Brutalism Reawakened


img_5826Developing out of modernism with an emphasis on raw material and sculptural form, brutalist architecture can often seem at odds with the idea of domestic architecture. Yet there seems to be a renewed appreciation for the forms and spaces available for housing. For the right person paying a premium is accepted given the limited supply of architecturally designed epoch defining homes.

As the destruction of brutalist buildings gathers pace awareness is raised beyond the experience of those living in and nearby. Artists are increasingly turning their focus on these landmark building. The architecture and utopian ideals of their progenitors is examined in detail. Form, pattern, inclusiveness and exclusivity are all used as concepts in artists’ work. This reawakening of interest and examination of principal has led to a renewed appreciation.  There is a desire to bring these culturally spurned buildings back into the architectural limelight. Protection of the most important buildings through statutory Heritage England listing is now more likely.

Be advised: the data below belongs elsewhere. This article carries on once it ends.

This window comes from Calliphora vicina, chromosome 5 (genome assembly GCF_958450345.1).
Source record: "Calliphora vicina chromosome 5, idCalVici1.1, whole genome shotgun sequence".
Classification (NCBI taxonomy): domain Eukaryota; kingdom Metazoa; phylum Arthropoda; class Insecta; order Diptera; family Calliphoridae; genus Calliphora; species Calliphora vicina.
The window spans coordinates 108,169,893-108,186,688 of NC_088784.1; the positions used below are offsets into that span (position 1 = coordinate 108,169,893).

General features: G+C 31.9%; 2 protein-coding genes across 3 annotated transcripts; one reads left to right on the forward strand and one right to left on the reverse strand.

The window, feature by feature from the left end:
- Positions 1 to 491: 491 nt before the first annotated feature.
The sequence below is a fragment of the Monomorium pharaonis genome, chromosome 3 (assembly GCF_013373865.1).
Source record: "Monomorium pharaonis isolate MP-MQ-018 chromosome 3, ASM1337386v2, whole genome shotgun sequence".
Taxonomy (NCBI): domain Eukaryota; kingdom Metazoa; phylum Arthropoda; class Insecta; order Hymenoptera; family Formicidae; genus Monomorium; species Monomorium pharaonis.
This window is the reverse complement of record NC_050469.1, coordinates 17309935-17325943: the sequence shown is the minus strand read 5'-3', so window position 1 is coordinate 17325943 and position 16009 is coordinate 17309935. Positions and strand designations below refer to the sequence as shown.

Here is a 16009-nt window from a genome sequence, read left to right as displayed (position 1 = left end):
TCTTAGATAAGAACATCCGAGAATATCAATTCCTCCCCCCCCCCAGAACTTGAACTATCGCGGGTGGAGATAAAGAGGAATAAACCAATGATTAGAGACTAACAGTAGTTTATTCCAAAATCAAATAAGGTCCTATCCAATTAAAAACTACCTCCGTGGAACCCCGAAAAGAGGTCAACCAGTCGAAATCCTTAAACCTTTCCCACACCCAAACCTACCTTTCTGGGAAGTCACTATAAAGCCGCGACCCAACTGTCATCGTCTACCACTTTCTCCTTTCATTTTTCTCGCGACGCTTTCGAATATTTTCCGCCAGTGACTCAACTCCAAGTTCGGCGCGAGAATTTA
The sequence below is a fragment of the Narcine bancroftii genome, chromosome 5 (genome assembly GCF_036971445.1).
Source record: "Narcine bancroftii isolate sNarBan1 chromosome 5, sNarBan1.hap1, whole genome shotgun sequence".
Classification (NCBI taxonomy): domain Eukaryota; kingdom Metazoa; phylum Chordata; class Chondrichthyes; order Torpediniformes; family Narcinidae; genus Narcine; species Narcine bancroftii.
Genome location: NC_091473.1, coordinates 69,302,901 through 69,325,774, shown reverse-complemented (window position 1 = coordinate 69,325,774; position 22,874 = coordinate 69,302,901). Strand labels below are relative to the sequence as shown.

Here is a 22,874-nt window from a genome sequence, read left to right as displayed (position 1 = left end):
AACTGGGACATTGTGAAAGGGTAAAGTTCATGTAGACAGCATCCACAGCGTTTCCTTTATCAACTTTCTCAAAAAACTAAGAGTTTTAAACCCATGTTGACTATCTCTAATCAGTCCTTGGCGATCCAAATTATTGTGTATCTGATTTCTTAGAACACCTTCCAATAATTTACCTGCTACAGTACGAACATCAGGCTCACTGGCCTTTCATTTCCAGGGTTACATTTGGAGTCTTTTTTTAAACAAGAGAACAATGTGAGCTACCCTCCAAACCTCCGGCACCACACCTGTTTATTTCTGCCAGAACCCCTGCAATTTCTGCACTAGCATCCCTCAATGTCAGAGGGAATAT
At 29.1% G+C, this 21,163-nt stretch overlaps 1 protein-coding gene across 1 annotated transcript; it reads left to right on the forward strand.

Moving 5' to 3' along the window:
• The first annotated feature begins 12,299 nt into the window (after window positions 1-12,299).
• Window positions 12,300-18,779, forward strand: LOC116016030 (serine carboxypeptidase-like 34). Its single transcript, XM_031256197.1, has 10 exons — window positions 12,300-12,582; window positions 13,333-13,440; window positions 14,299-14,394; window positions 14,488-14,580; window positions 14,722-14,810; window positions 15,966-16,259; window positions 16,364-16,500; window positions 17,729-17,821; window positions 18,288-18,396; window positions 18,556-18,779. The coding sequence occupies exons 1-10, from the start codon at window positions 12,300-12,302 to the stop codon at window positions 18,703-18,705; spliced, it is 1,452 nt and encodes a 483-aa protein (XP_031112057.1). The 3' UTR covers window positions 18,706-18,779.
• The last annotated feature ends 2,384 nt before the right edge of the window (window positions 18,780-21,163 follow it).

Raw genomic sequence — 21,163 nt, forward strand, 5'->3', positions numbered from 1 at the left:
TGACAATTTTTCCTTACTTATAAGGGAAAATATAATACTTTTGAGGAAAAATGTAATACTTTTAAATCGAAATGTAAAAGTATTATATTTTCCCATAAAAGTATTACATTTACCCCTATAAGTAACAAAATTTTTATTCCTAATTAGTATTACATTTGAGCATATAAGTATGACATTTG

Opinion still appears very much divided on the acceptability of brutalism for residential architecture with schemes for demolition and preservation currently underway simultaneously. An increasing number of people are actively wanting to live in these iconic building. In turn this is likely to lead to an improvement in the management and environmental quality of these homes. Perhaps, in time a wider cultural appreciation might follow.

Artist Simon Phipps’ images of British brutalist buildings examine the form and plastic nature of cast concrete. He captures the contrast between the pattern and repetition of the elevation against the anti-geometry of the plan. The artist’s viewpoint brings into question the dynamism between the towering forms and the connection to the ground, often preserved solely for the pedestrian. The tension between the human and megalithic form is played out in stark forensic scrutiny.

BÉTON BRUT, work by Simon Phipps, is on display at The Foundry Gallery, supported by Le Lay Architects, until 27 October 2016.